The Sigmoid colon is the last section of the colon and is just in front of the rectum. It is mainly responsible for the final digestion and portioning of the digestive residues before they enter the rectum.
The fourth and last section of the large intestine (colon) is called the sigmoid colon. It's close to the basin. The name Colon sigmoideum developed from the Greek and describes the appearance of this section of the intestine. It has a shape similar to the Greek lowercase letter sigma, which is the forerunner of the Latin S. This section of the intestine is then also simplified as Sigma designated.
As part of the large intestine, the sigma is mainly responsible for further digesting and proportioning the last digestive residues before they are excreted as faeces via the rectum. However, due to its anatomical features, the sigmoid colon is also susceptible to certain intestinal diseases such as diverticulitis, diverticulosis or colon cancer.
The sigmoid colon is an inseparable part of the large intestine (colon). So the colon is divided into four sections. The first section is called the ascending colon (ascending colon) because of its ascending course on the right side of the abdomen. Then comes the transverse colon (colon transversum). The third section of the large intestine is the descending colon (colon). This is then followed by the sigmoid colon, which finally goes into the rectum or Rectum opens. The course of the bowel of the sigma looks like an inverted S-curve. Starting from the descending colon, the sigma rises again slightly in the vicinity of the left ilium before it flows downwards into the rectum in a twisted curve.
The sigmoid colon always runs within the peritoneum. Its upper third is attached to the back peritoneum with delicate adhesions. The sigma does not have a uniform length. The sigmoid colon is supplied by the arteriae sigmoideae, which originate from the arteria mesenterica inferior (lower intestinal artery). The arteriae sigmoideae (sigmoid arteries) are arteries that supply the sigmoid with fresh blood. Within the so-called mesentery, however, there are cross-connections between the sigma and other intestinal sections, so that its blood supply can also be guaranteed when the sigmoid arteries are blocked. Full bowel function can be restored even after the sigmoid colon has been surgically removed.
The sigmoid colon is responsible for further digesting and proportioning digestive residues before they enter the rectum for excretion. In the rectum, water is then withdrawn from the remaining residues until they are excreted as faeces via the anus. The processes that take place in the sigma are similar to the processes that take place in the entire colon. The main task of the large intestine is to further thicken the intestinal contents by removing water. The digestion of the porridge entering from the small intestine is also continued. A large number of intestinal bacteria are available for this. On the one hand, these bacteria benefit from the nutritional content of the chyme. On the other hand, they also supply the organism with valuable vitamins, such as vitamin K. A vital symbiosis has developed between host and bacteria.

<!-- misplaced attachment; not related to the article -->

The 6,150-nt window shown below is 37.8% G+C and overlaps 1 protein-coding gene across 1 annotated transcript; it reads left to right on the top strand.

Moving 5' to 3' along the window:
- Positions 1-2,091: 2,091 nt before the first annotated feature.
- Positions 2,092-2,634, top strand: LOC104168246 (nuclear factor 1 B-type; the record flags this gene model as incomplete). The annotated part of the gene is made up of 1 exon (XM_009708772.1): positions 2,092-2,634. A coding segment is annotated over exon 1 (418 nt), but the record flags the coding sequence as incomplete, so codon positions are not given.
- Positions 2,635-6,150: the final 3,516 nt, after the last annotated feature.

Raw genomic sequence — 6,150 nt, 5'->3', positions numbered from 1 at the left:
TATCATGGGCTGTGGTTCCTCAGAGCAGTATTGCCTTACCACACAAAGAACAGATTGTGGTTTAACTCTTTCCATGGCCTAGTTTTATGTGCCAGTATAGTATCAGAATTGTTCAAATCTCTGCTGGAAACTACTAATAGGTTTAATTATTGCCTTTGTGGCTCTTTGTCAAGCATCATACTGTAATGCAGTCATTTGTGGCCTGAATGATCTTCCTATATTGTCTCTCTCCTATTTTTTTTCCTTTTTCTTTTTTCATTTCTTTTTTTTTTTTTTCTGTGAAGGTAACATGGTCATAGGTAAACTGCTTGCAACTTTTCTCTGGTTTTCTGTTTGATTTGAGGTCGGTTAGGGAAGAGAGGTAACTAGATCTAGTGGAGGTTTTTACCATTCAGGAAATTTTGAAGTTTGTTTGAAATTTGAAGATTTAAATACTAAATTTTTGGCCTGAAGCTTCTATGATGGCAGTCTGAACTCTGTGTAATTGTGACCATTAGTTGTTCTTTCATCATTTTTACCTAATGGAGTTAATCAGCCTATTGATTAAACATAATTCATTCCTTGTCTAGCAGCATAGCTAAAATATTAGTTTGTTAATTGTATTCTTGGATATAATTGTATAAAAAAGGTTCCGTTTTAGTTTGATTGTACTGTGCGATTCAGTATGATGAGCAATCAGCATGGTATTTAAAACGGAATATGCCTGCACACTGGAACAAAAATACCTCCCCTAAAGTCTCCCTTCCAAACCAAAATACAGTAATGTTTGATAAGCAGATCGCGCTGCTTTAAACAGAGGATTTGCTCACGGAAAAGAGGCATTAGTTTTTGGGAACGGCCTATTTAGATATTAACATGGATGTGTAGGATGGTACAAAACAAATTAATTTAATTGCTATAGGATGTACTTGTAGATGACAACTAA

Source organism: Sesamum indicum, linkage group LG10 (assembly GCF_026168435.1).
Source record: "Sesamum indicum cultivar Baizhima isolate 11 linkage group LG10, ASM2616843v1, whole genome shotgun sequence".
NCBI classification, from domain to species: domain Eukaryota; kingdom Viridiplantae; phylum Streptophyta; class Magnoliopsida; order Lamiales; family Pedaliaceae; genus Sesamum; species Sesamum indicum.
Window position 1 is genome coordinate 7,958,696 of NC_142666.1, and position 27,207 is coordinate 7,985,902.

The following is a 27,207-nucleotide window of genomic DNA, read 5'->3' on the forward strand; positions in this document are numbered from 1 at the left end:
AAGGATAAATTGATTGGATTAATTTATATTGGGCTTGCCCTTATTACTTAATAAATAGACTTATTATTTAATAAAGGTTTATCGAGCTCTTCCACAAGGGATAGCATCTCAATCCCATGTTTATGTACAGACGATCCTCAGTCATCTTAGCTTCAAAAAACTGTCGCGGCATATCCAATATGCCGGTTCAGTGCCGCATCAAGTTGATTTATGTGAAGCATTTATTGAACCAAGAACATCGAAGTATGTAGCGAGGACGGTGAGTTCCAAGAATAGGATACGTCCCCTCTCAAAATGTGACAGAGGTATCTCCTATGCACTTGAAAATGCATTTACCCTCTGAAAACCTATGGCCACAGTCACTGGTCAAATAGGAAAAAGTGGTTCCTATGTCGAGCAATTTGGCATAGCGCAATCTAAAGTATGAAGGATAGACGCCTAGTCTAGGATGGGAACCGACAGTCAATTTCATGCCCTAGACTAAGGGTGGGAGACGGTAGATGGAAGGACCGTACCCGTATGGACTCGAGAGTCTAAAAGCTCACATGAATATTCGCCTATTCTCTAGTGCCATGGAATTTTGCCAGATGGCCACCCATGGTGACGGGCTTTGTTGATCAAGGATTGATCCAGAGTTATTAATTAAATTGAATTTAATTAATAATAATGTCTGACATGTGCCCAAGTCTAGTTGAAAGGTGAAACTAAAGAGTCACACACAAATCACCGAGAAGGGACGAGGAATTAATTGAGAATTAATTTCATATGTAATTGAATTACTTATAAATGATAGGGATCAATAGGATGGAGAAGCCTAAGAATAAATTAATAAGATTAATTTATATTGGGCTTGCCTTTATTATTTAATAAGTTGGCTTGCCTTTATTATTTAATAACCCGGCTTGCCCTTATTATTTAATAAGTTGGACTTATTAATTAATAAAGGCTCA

These processes take place similarly in all sections of the large intestine, whereby the chyme has thickened considerably towards the sigma. However, the length of the colon contributes to the fact that the digestive residues can still be used effectively for the body. This applies both to valuable nutrients and to the recovery of important electrolytes and water. During the passage through the large intestine, approx. 1.5 liters of water are withdrawn from the chyme. The special feature of the function of the sigma, however, is that in addition to the further digestive process, it controls the release of food residues into the rectum through proportioning. Only after the rectum has been emptied do further digestive residues move back from the sigmoid colon.
The sigmoid colon, the last section of the large intestine, is subject to high pressure due to increased muscle tension. This makes the S-shaped part of the bowel appear narrower and more spastic than other sections of the bowel. Due to the pressure, there are often bulges in the intestine, which are referred to as diverticula. Feces can collect in these diverticula, which can lead to their inflammation. The inflammation of diverticula is known as diverticulitis. Due to a low-fiber diet, this disease has become very common in industrialized countries.
Diverticulitis manifests itself as pain in the left upper abdomen, which often radiates to the back. Furthermore, fever, nausea and vomiting occur. In extreme cases, life-threatening complications such as peritonitis can also occur. Diverticulitis is treated with antibiotics and, in severe cases, surgery. Another disease of the sigmoid colon is diverticulosis. In diverticulosis, in contrast to diverticula, only the intestinal mucosa is everted.
The diagnosis of this disease is often made only by chance, as there are usually no symptoms. However, diverticulitis can also occur here as a complication. In colon cancer, the sigmoid colon is most commonly affected, along with the rectum. Colorectal cancer develops particularly when the digestive remains in the intestine for too long. Another disease specific to the colon is the chronic autoimmune disease ulcerative colitis, which progresses in constant attacks. However, there are also a number of intestinal diseases that affect all other intestinal sections in addition to the sigmoid colon.